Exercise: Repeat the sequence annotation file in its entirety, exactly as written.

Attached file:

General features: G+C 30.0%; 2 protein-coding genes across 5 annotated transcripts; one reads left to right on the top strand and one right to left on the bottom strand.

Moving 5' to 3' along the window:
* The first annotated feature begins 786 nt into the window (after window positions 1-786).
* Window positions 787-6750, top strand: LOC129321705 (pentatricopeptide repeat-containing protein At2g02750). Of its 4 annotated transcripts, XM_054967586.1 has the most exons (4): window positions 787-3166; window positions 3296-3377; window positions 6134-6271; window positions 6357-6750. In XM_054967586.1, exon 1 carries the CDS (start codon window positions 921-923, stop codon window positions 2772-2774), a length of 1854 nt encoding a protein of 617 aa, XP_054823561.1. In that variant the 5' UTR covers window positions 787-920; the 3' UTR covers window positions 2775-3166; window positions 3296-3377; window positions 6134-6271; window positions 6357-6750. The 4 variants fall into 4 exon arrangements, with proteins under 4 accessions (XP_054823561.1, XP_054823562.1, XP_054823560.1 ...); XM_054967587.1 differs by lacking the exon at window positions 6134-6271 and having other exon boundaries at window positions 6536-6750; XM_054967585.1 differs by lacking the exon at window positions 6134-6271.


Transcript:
General features: G+C 30.0%; 2 protein-coding genes across 5 annotated transcripts; one reads left to right on the top strand and one right to left on the bottom strand.

Moving 5' to 3' along the window:
* The first annotated feature begins 786 nt into the window (after window positions 1-786).
* Window positions 787-6750, top strand: LOC129321705 (pentatricopeptide repeat-containing protein At2g02750). Of its 4 annotated transcripts, XM_054967586.1 has the most exons (4): window positions 787-3166; window positions 3296-3377; window positions 6134-6271; window positions 6357-6750. In XM_054967586.1, exon 1 carries the CDS (start codon window positions 921-923, stop codon window positions 2772-2774), a length of 1854 nt encoding a protein of 617 aa, XP_054823561.1. In that variant the 5' UTR covers window positions 787-920; the 3' UTR covers window positions 2775-3166; window positions 3296-3377; window positions 6134-6271; window positions 6357-6750. The 4 variants fall into 4 exon arrangements, with proteins under 4 accessions (XP_054823561.1, XP_054823562.1, XP_054823560.1 ...); XM_054967587.1 differs by lacking the exon at window positions 6134-6271 and having other exon boundaries at window positions 6536-6750; XM_054967585.1 differs by lacking the exon at window positions 6134-6271.